There’s certainly nothing wrong with the acting. Henry Cavill is actually a great Superman, and Amy Adams has a nice down-to-Earth (har har) charm as Lois Lane, the Daily Planet reporter who wins Superman’s trust early on. Fishburne is perfect as Perry White. Diane Lane and Kevin Costner are superb choices as Martha and Jonathan Kent (Superman’s foster parents); it’s easily Costner’s best role in years. And the main villain: General Zod of Krypton, played to the hilt by Michael Shannon.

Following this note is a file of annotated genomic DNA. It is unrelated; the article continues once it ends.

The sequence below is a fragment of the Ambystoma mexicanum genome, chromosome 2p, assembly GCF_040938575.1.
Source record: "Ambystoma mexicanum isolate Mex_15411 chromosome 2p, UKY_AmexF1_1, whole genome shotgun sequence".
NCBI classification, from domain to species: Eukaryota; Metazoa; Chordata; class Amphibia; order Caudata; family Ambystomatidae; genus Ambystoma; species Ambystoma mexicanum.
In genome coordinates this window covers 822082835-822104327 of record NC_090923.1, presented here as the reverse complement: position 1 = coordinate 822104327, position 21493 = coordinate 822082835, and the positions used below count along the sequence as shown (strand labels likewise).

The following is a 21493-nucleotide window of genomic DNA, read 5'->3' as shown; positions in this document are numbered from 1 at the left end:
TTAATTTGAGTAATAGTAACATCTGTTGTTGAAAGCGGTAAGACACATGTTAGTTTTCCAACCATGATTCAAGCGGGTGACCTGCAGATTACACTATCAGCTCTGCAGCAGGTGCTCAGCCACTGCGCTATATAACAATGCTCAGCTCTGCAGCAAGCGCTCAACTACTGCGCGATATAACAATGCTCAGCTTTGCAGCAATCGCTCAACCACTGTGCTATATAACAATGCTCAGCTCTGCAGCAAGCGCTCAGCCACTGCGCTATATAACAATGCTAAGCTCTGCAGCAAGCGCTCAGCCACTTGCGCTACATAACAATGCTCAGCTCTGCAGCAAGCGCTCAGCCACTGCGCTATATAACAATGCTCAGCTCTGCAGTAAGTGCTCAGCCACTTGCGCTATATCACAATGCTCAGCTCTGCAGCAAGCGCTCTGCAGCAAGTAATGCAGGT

I like General Zod. He is very well-realized here, and is actually one of the best things about this movie. He’s a villain, but a developed one. He believes what he is doing is right. He’s trying hard to fulfill the purpose he was given when he was born (something all Kryptonians have, with Kal-El being the only exception as he was the first natural-born Kryptonian in centuries. Long story). He is utterly convinced that his actions are for the greater good. He’s such a great villain not because he’s evil, but because he’s misguided and far too certain about his mission to be persuaded otherwise. When desperation sets in and he goes whole-hog after Superman in a duel to the death, it’s actually hard to not feel sorry for him, because he’s the product of a corroded society (which even he realized had gone off the rails) from a destroyed planet and he only wants to preserve his race. I gotta hand it to the guy. From one perspective, in his own way, he was a hero.